While cattle producers have always worked hard to minimize input costs of their operation, there are also management practices that can increase the income from calves sold at your local livestock market. The weight and quality of calves can make a significant difference in the price buyers are willing to pay for your calves. There are several factors that affect the value of a calf: age, nutrition, management, and genetics. Since the genetics of calves is influenced by the quality of the parents, this article will focus on tips for managing calves currently on the ranch.
Calf age is the simplest method to manage the value of calves sold. As a general rule, older calves weigh more. If a local producer had sold a fall born steer calf that weighed 300 pounds in April 2014, it would have sold for around $ 2.60 per pound for a total of $ 780. However if you had kept this calf on the cow, with an average daily gain of 1.75 lbs/day, it would have weighed 500 pounds in early August, and would have sold for $ 2.44 per pound for a total of $ 1,200. Granted last year’s calf prices were somewhat unusual. Normally cattle prices are at their peak for the year in the spring, but drop some and then hold fairly strong through the summer months. The question to consider then is, can you add 200 pounds to a calf for less than $ 440? Since the bulk of this gain takes place when pastures are in peak production, it normally does pay to wait and sell older calves later in the summer.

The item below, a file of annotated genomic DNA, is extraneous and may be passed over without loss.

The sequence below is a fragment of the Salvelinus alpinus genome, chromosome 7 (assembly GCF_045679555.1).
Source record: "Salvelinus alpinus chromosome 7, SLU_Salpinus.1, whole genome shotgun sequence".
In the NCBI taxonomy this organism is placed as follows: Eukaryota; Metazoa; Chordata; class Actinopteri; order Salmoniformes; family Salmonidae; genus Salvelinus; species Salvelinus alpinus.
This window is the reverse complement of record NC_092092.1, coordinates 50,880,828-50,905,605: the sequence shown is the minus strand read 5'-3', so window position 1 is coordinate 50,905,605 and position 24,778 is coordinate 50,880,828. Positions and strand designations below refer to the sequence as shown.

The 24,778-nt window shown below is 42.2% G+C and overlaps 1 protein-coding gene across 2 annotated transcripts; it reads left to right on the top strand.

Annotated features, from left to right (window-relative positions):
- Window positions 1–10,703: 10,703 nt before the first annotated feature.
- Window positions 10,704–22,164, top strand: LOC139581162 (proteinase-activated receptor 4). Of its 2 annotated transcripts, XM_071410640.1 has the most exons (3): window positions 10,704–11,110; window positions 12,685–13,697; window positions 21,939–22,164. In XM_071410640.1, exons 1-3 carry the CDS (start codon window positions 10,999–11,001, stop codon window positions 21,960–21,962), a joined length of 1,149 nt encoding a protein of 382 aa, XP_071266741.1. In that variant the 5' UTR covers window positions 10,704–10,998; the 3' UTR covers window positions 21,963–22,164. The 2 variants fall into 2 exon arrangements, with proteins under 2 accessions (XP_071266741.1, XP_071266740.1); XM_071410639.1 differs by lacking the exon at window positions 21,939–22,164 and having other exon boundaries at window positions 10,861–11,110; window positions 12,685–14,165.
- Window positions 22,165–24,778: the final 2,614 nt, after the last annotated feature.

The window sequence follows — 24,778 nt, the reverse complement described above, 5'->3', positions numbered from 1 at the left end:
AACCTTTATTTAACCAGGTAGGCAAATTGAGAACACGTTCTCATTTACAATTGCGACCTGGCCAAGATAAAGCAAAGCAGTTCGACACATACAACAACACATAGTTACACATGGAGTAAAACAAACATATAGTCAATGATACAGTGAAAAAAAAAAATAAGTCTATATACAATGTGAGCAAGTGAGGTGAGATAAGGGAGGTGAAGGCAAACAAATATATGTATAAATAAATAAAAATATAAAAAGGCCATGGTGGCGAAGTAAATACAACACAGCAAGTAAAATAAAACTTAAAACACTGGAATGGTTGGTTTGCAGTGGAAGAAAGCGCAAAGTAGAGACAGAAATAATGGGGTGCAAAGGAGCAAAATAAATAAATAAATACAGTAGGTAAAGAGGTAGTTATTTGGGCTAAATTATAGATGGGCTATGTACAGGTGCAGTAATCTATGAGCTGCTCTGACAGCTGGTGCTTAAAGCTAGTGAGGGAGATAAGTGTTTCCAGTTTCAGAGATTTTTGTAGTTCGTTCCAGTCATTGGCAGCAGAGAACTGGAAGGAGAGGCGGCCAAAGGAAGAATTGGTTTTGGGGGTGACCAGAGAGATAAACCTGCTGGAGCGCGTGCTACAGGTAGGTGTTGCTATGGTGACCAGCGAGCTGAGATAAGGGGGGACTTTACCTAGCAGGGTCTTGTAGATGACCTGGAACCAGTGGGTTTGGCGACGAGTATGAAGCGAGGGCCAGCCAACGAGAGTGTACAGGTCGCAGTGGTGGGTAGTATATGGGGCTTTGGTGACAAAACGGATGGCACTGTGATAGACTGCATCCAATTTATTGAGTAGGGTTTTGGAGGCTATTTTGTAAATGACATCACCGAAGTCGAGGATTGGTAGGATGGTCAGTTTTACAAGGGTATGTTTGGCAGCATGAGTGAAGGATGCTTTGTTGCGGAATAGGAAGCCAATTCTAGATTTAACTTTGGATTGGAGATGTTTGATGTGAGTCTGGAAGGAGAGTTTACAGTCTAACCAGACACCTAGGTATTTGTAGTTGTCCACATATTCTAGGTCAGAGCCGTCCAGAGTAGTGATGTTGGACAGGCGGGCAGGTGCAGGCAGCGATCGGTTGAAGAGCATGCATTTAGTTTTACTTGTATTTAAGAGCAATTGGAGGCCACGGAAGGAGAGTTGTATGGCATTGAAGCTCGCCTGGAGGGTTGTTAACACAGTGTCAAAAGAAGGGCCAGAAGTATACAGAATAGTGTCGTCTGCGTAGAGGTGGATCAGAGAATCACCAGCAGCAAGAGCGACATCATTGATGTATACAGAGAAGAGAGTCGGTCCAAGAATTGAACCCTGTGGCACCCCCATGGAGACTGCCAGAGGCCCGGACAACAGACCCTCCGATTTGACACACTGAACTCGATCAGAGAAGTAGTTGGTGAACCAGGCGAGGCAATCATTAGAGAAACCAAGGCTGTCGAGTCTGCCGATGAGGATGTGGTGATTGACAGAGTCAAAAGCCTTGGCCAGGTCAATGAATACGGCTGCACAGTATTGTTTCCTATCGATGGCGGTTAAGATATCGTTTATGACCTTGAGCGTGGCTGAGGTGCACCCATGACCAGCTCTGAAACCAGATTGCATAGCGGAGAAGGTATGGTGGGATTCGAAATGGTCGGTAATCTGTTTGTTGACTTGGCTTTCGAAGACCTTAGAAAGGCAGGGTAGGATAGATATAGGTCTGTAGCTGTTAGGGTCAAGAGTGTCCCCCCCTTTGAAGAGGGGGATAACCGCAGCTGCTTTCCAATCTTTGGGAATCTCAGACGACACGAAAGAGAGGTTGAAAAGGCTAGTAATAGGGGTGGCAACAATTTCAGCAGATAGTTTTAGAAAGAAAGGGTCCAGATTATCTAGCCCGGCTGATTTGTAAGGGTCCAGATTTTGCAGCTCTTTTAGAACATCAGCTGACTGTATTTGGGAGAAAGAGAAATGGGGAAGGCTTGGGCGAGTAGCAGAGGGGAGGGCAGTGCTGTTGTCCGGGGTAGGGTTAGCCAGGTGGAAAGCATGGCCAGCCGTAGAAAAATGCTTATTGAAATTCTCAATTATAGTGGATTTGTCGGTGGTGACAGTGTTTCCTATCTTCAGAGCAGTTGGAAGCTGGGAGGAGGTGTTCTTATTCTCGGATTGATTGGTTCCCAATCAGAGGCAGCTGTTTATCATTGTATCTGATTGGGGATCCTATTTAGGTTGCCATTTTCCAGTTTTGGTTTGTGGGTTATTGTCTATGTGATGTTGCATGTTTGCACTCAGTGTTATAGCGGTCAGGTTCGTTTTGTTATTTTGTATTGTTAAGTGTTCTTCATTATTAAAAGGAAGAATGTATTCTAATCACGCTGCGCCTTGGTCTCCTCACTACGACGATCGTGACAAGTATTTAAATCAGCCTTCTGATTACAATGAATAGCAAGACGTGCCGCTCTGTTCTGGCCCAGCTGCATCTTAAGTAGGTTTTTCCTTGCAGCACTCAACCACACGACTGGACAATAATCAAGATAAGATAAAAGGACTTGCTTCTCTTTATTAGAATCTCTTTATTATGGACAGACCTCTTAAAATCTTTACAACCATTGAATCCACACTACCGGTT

The next factor that affects a calf’s weight is nutrition. High quality grazing helps the cow produce more milk, but is also a large part of the diet of older calves. Pasture grasses are of the highest quality of the year in spring and early summer, especially when they have been fertilized. Later in the summer forage quality starts to decline, so older calves benefit from protein supplementation. This practice, commonly called creep feeding, can provide a boost to weaning weights. Dr. Bill Kunkle and several county agents did a research study of calves on seven Florida Ranches that showed the value of creep feeding. The goal of the study was to provide calves one pound/head/day of cottonseed meal (CSM) the last 60 days prior to weaning. They utilized salt to limit consumption in creep feeders (92% CSM, 8% salt). Over the six years of the study, the calves consumed an average of only 0.64 lbs of cottonseed meal/head/day and gained an extra 0.27 lbs per day more than calves that did not creep feed. In summary, creep fed calves gained an extra 16 pounds from eating 38 pounds of cottonseed meal. At the current rate of $ 300 ton for cottonseed meal or $ 0.15 per pound you could add 16 pounds to each calf for less than $ 6 per calf in creep feed.